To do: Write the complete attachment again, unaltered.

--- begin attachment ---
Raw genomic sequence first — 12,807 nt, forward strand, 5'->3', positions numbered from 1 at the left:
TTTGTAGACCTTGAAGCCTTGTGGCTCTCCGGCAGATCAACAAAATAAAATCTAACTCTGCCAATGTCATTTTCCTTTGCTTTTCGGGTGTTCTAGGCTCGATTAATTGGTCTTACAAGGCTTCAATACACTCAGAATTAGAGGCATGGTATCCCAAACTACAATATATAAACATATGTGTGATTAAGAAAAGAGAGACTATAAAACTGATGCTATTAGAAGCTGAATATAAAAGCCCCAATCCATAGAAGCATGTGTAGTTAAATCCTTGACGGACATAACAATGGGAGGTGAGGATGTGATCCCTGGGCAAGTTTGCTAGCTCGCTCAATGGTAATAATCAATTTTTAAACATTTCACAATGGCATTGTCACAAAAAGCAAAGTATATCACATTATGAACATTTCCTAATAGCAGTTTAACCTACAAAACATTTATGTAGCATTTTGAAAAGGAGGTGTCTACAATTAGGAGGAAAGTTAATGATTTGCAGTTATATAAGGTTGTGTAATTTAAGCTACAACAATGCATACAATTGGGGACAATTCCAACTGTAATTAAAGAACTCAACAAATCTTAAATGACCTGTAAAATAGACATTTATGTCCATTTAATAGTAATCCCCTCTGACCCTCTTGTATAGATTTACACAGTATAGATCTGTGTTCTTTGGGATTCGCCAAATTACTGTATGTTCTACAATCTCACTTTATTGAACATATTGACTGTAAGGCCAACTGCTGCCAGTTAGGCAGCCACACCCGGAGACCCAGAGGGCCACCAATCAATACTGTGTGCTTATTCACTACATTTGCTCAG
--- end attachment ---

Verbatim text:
Raw genomic sequence first — 12,807 nt, forward strand, 5'->3', positions numbered from 1 at the left:
TTTGTAGACCTTGAAGCCTTGTGGCTCTCCGGCAGATCAACAAAATAAAATCTAACTCTGCCAATGTCATTTTCCTTTGCTTTTCGGGTGTTCTAGGCTCGATTAATTGGTCTTACAAGGCTTCAATACACTCAGAATTAGAGGCATGGTATCCCAAACTACAATATATAAACATATGTGTGATTAAGAAAAGAGAGACTATAAAACTGATGCTATTAGAAGCTGAATATAAAAGCCCCAATCCATAGAAGCATGTGTAGTTAAATCCTTGACGGACATAACAATGGGAGGTGAGGATGTGATCCCTGGGCAAGTTTGCTAGCTCGCTCAATGGTAATAATCAATTTTTAAACATTTCACAATGGCATTGTCACAAAAAGCAAAGTATATCACATTATGAACATTTCCTAATAGCAGTTTAACCTACAAAACATTTATGTAGCATTTTGAAAAGGAGGTGTCTACAATTAGGAGGAAAGTTAATGATTTGCAGTTATATAAGGTTGTGTAATTTAAGCTACAACAATGCATACAATTGGGGACAATTCCAACTGTAATTAAAGAACTCAACAAATCTTAAATGACCTGTAAAATAGACATTTATGTCCATTTAATAGTAATCCCCTCTGACCCTCTTGTATAGATTTACACAGTATAGATCTGTGTTCTTTGGGATTCGCCAAATTACTGTATGTTCTACAATCTCACTTTATTGAACATATTGACTGTAAGGCCAACTGCTGCCAGTTAGGCAGCCACACCCGGAGACCCAGAGGGCCACCAATCAATACTGTGTGCTTATTCACTACATTTGCTCAG